I am sitting in the waiting room of the doctor’s office, waiting for them to let me know that Janet is awake and okay after her exam. No, there’s nothing wrong that we know of – just the fact that the time is here when she needed to make her periodic visit to the digestive health doc. And that’s not something that anybody looks forward to, so she decided to get it out of the way before the holidays. I, on the other hand, have already been through the procedure three times and in another 3 years, my turn comes around again. But I’ve had polyps and things, all benign, so they keep pretty close tabs on me.
Anyway, the office is in the neighborhood and much friendlier than going to the hospital. Kristin, our oldest daughter, and I have also been here so I know the routine. They were a little late in taking Janet back and the nurse told me that I might as well leave and return in several hours. Janet has something of a difficult time with anesthesia and so they predicted it would take her a little longer to wake up. So I headed out to the post office and to fill Janet’s car with fuel. I was only gone about 15 minutes; I just didn’t feel right leaving her. What if something went wrong? What if she was done early and I wasn’t there? I just didn’t feel right being gone, so I came back to the office and and am once again sitting here. And I intend to remain here until we leave – together.
I read an article on the King James Bible in the December issue of National Geographic here in the lobby. It was a great piece and the pictures of the original Bible pages were just beautiful. In fact, Janet and I have several pages from an original 1611 King James pulpit Bible from our friends, the Byrds. We have Genesis I and Matthew I; the first pages from both testaments. They are quite rare, especially the Genesis page, but they are magnificent to look at and to read in the older version of the English language.
When I went through seminary, I had to do all my work from the King James Version of the Bible. No NIV or NASB for me. And all the Greek had to be from what we call the TR; the Textus Receptus. So my education was really pure when it came to the Scriptures. And while I sometimes teach from newer versions of the Bible, occasionally, I just wish to read from the KJV – somehow it just resonates with me. Anyway, I was reading how the head of Westminster Abbey grew up on the KJV, then switched to the newer versions and has recently returned to his roots – the trustworthy King James. He used an example of one of the beautiful verses in the Bible – from the Christmas story. And it included the word “abide.” I was so taken with the verse that I am choosing it for today’s post – but that’s a couple of paragraphs down from here.
It was the very word that I was thinking about earlier this morning. Most of us don’t realize it, but to “abide” means to “remain” or to “stay.” And that’s exactly what I am doing right now – staying with Janet; or in the older English, “abiding” with her. Why? Because I love her… I have an abiding love for her that transcends time and space. My heart is with her. Period.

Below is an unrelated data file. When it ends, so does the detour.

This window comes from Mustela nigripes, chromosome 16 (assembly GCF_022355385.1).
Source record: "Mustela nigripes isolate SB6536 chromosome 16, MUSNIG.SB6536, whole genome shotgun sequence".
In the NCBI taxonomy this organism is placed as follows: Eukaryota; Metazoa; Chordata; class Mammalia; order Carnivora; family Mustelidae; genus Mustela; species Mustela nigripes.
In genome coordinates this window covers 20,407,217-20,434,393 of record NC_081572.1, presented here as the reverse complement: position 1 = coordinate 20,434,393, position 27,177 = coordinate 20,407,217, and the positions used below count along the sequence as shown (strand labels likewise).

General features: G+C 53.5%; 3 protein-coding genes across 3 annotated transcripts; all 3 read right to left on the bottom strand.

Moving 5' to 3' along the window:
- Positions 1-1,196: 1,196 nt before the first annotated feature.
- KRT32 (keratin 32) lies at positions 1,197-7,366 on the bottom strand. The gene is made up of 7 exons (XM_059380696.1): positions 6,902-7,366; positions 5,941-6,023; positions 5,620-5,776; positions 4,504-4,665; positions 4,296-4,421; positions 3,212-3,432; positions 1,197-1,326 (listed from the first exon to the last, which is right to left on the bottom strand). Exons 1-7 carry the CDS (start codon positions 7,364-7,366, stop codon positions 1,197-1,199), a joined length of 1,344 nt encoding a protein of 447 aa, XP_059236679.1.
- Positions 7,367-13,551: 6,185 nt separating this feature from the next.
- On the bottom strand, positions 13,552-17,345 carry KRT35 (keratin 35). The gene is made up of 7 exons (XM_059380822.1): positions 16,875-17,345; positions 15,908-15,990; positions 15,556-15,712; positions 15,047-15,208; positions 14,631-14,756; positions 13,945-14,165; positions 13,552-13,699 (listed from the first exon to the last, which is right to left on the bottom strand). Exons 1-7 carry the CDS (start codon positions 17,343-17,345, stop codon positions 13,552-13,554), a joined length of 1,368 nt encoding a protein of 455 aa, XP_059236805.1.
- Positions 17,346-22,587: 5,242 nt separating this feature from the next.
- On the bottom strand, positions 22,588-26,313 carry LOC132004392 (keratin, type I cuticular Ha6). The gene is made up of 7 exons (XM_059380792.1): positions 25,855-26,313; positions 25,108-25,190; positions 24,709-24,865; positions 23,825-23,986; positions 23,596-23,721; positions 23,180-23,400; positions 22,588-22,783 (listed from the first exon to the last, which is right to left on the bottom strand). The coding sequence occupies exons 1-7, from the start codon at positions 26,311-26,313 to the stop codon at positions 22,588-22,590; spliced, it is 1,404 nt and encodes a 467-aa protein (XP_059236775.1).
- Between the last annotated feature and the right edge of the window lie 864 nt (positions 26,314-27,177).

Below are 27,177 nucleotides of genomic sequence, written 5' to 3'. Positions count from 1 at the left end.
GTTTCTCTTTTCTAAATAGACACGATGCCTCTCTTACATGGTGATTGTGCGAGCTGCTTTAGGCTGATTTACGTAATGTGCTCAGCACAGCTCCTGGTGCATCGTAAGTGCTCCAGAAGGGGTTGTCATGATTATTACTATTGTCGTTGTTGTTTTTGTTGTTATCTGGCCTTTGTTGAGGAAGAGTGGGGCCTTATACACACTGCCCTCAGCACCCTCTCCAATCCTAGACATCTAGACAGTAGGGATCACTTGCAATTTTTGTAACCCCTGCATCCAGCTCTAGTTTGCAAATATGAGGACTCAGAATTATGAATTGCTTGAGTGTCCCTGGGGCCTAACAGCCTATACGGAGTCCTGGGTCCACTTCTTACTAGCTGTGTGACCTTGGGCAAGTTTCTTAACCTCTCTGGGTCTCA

It occurs to me that this is the same thing that Christ wants for us. He wants us to abide in Him, and He in us. That’s the whole idea of accepting Christ as Lord and Savior. Because God, at some point in your life, softens your heart and opens you up to the possibility of accepting Christ. And when you do that, the Holy Spirit indwells you, or put another way, “abides” in you forever. So, God remains with us and in us. It’s really quite beautiful, don’t you think? Abiding love…..
During the birth of Christ, we are told in Luke 2:8, “And there were in the same country shepherds abiding in the field, keeping watch over their flock by night.” Why? Because they cared for the flock and wanted to make sure that the sheep were never in danger – they even slept with the sheep. And it’s the same with the Great Shepherd, Jesus Christ. He abides in us and with us through all our trials and tribulations. He’s always there.
John, the beloved friend and disciple of Jesus, tells us in 1 John 2:24, “Let that therefore abide in you, which ye have heard from the beginning. If that which ye have heard from the beginning shall remain in you, ye also shall continue in the Son, and in the Father.” In other words, stay with what you know to be true about what you have heard about God; and you will always abide with Him.
My encouragement today is to affirm that God wants to abide in you; that has been His most fervent hope since the beginning. And He sent His Son, Jesus, whose birth we celebrate this month, as the way for us to have eternal life. My prayer is that if you don’t already have an abiding relationship with God, that you will consider the possibility. And if you have already accepted the offer of eternal life, then you may want to thank God this Christmas season for the gift of His abiding love. It’s really something very special…..